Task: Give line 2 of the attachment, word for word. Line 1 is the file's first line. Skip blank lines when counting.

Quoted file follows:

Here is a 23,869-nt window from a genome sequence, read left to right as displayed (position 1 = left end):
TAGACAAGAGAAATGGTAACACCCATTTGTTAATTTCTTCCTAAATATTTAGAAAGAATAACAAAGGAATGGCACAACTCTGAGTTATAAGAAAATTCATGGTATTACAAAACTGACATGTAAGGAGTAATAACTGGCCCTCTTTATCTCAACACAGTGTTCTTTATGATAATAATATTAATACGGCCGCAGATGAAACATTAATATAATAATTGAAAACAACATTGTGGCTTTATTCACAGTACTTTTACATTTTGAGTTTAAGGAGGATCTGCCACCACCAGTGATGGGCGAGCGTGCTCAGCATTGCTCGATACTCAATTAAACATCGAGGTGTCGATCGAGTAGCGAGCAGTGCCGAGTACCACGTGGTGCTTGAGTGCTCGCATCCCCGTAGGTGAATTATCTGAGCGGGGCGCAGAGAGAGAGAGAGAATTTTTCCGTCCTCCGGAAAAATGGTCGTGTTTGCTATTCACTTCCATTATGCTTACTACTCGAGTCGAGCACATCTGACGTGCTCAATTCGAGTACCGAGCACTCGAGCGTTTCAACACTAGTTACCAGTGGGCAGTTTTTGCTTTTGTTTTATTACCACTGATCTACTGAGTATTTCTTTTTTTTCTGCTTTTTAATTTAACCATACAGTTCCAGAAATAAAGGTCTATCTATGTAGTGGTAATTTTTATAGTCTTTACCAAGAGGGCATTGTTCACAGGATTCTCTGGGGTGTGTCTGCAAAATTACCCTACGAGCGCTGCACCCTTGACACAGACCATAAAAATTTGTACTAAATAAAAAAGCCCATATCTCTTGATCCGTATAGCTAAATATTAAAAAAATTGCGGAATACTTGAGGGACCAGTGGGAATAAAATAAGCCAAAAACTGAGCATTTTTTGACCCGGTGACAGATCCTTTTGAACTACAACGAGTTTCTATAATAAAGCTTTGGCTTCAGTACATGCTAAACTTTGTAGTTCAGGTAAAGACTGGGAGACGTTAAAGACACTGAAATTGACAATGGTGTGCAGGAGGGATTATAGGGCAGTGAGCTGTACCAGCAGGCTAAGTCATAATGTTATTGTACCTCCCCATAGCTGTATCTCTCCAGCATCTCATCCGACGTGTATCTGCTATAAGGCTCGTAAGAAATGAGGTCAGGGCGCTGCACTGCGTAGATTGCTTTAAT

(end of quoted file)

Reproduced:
TAGACAAGAGAAATGGTAACACCCATTTGTTAATTTCTTCCTAAATATTTAGAAAGAATAACAAAGGAATGGCACAACTCTGAGTTATAAGAAAATTCATGGTATTACAAAACTGACATGTAAGGAGTAATAACTGGCCCTCTTTATCTCAACACAGTGTTCTTTATGATAATAATATTAATACGGCCGCAGATGAAACATTAATATAATAATTGAAAACAACATTGTGGCTTTATTCACAGTACTTTTACATTTTGAGTTTAAGGAGGATCTGCCACCACCAGTGATGGGCGAGCGTGCTCAGCATTGCTCGATACTCAATTAAACATCGAGGTGTCGATCGAGTAGCGAGCAGTGCCGAGTACCACGTGGTGCTTGAGTGCTCGCATCCCCGTAGGTGAATTATCTGAGCGGGGCGCAGAGAGAGAGAGAGAATTTTTCCGTCCTCCGGAAAAATGGTCGTGTTTGCTATTCACTTCCATTATGCTTACTACTCGAGTCGAGCACATCTGACGTGCTCAATTCGAGTACCGAGCACTCGAGCGTTTCAACACTAGTTACCAGTGGGCAGTTTTTGCTTTTGTTTTATTACCACTGATCTACTGAGTATTTCTTTTTTTTCTGCTTTTTAATTTAACCATACAGTTCCAGAAATAAAGGTCTATCTATGTAGTGGTAATTTTTATAGTCTTTACCAAGAGGGCATTGTTCACAGGATTCTCTGGGGTGTGTCTGCAAAATTACCCTACGAGCGCTGCACCCTTGACACAGACCATAAAAATTTGTACTAAATAAAAAAGCCCATATCTCTTGATCCGTATAGCTAAATATTAAAAAAATTGCGGAATACTTGAGGGACCAGTGGGAATAAAATAAGCCAAAAACTGAGCATTTTTTGACCCGGTGACAGATCCTTTTGAACTACAACGAGTTTCTATAATAAAGCTTTGGCTTCAGTACATGCTAAACTTTGTAGTTCAGGTAAAGACTGGGAGACGTTAAAGACACTGAAATTGACAATGGTGTGCAGGAGGGATTATAGGGCAGTGAGCTGTACCAGCAGGCTAAGTCATAATGTTATTGTACCTCCCCATAGCTGTATCTCTCCAGCATCTCATCCGACGTGTATCTGCTATAAGGCTCGTAAGAAATGAGGTCAGGGCGCTGCACTGCGTAGATTGCTTTAAT